Scientists also think that Tethys was once internally active and that cryovolcanism led to endogenous resurfacing and surface renewal. This is due to the fact that a small part of the surface is covered by smooth plains, which are devoid of the craters and graben that cover much of the planet. The most likely explanation is that subsurface volcanoes deposited fresh material on the surface and smoothed out its features.

Cassini closeup of the southern end of Ithaca Chasma. Credit: NASA/JPL/Space Science Institute.
Cassini closeup of the southern end of Ithaca Chasma. Credit: NASA/JPL/Space Science Institute.

Like all other regular moons of Saturn, Tethys is believed to have formed from the Saturnian sub-nebula – a disk of gas and dust that surrounded Saturn soon after its formation. As this dust and gas coalesced, it formed Tethys and its two co-orbital moons: Telesto and Calypso. Hence why these two moons were  captured into Tethys’ Lagrangian points, with one orbiting ahead of Tethys and the other following behind.

Exploration:
Tethys has been approached by several space probes in the past, including Pioneer 11 (1979), Voyager 1 (1980) and Voyager 2 (1981). Although both Voyager spacecraft took images of the surface, only those taken by Voyager 2 were of high enough resolution to truly map the surface. While Voyager 1 managed to capture an image of Ithaca Chasma, it was the Voyager 2 mission that revealed much about the surface and imaged the Odysseus crater.

Tethys has also been photographed multiple times by the Cassini orbiter since 2004. By 2014, all of the images taken by Cassini allowed for a series of enhanced-color maps that detailed the surface of the entire planet (shown below). The color and brightness of Tethys’ surface have since become sources of interest to astronomers.

On the leading hemisphere of the moon, spacecraft have found a dark bluish band spanning 20° to the south and north from the equator. The band has an elliptical shape getting narrower as it approaches the trailing hemisphere, which is similar to the one found on Mimas.

This set of global, color mosaics of Saturn's moon Tethys was produced from images taken by NASA's Cassini spacecraft during its first ten years exploring the Saturn system. Credit: NASA / JPL-Caltech / Space Science Institute / Lunar and Planetary Institute
Global, color mosaics of Saturn’s moon Tethys, as produced from images taken by NASA’s Cassini spacecraft between 2004-2014. Credit: NASA/JPL-Caltech/Space Science Institute/ Lunar and Planetary Institute

The band is likely caused by the influence of energetic electrons from Saturn’s magnetosphere, which drift in the direction opposite to the rotation of the planet and impact areas on the leading hemisphere close to the equator. Temperature maps of Tethys obtained by Cassini have shown this bluish region to be cooler at midday than surrounding areas.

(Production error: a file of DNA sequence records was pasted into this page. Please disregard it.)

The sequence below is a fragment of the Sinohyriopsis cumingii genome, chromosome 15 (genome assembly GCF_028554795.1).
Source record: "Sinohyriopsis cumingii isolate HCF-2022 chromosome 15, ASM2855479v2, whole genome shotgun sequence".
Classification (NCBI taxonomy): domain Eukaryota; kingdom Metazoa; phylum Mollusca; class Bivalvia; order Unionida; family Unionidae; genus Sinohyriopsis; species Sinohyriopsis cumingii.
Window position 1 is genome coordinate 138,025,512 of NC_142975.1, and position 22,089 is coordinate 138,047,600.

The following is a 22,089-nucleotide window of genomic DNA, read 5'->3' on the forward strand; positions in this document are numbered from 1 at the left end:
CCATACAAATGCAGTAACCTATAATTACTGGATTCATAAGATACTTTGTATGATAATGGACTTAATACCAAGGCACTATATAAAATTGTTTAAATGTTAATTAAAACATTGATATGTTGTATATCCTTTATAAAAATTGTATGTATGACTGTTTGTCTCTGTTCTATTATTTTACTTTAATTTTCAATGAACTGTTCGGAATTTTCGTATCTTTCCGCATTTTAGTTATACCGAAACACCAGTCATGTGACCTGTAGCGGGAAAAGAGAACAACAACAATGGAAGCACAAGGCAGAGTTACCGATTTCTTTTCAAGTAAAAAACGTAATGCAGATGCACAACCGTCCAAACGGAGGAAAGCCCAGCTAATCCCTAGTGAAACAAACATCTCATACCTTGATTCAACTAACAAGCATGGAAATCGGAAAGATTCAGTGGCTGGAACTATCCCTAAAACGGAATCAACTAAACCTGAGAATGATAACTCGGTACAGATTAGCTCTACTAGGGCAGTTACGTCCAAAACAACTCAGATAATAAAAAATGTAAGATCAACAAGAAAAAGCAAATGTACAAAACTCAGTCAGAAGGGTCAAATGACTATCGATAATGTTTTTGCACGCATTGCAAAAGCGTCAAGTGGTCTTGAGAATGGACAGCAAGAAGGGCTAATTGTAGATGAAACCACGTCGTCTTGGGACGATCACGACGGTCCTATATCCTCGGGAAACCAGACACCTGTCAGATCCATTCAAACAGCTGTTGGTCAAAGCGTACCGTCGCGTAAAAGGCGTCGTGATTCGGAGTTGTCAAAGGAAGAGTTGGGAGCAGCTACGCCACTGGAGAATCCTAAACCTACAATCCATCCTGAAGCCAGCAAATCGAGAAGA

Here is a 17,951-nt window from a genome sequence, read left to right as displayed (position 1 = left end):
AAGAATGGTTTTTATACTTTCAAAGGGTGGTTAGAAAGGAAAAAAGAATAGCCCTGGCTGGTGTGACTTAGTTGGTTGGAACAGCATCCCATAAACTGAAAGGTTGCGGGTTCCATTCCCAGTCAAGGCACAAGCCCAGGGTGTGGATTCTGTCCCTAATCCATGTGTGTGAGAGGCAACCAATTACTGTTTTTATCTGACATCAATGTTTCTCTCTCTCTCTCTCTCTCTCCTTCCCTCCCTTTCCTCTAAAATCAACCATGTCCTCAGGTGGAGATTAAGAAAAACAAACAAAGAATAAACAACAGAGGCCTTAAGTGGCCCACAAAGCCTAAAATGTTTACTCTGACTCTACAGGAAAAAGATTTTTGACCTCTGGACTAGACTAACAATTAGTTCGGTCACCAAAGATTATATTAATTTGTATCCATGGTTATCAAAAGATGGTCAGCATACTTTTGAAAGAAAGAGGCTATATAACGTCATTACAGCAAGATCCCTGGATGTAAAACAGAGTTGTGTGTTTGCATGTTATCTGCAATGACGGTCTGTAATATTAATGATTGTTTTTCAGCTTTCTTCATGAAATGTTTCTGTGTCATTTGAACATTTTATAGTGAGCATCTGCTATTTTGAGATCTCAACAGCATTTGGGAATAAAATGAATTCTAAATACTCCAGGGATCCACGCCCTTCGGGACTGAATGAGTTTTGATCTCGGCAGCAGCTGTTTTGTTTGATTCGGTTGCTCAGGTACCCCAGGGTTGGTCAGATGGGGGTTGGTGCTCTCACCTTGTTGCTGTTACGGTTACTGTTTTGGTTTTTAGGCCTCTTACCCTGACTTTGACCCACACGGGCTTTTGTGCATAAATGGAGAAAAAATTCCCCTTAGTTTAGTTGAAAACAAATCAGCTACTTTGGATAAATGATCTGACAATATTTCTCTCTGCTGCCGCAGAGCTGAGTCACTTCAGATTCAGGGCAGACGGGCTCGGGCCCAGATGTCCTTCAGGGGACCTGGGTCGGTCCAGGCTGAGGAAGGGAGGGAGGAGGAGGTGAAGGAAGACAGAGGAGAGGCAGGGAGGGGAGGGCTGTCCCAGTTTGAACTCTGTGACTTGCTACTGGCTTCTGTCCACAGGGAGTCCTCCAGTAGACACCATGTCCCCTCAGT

At present, Tethys’ water-rich composition remains unexplained. One of the most interesting explanations proposed is that the rings and inner moons accreted from the ice-rich crust of a much larger, Titan-sized moon before it was swallowed up by Saturn. This, and other mysteries, will likely be addressed by future space probe missions.

We have many great articles about Tethys here at Universe Today. Here’s one about the story about Tethys, with a photograph taken by NASA’s Cassini spacecraft, and another about a feature on the surface of Tethys called Ithaca Chasma.

Want more info on Tethys? Check out this article from Solar Views, and this one from Nine Planets.

We have recorded two episodes of Astronomy Cast just about Saturn. The first is Episode 59: Saturn, and the second is Episode 61: Saturn’s Moons.

How Many Moons Does Saturn Have?

Saturn is well known for being a gas giant, and for its impressive ring system. But would it surprise you to know that this planet also has the second-most moons in the Solar System, second only to Jupiter? Yes, Saturn has at least 150 moons and moonlets in total, though only 62 have confirmed orbits and only 53 have been given official names.

Most of these moons are small, icy bodies that are little more than parts of its impressive ring system. In fact, 34 of the moons that have been named are less than 10 km in diameter while another 14 are 10 to 50 km in diameter. However, some of its inner and outer moons are among the largest and most dramatic in the Solar System, measuring between 250 and 5000 km in diameter and housing some of greatest mysteries in the Solar System.

Saturn’s moons have such a variety of environments between them that you’d be forgiven for wanting to spend an entire mission just looking at its satellites. From the orange and hazy Titan to the icy plumes emanating from Enceladus, studying Saturn’s system gives us plenty of things to think about. Not only that, the moon discoveries keep on coming. As of April 2014, there are 62 known satellites of Saturn (excluding its spectacular rings, of course). Fifty-three of those worlds are named.

The Cassini spacecraft observes three of Saturn's moons set against the darkened night side of the planet. Credit: NASA/JPL/Space Science Institute
The Cassini spacecraft observes three of Saturn’s moons set against the darkened night side of the planet. Credit: NASA/JPL/Space Science Institute

Discovery and Naming: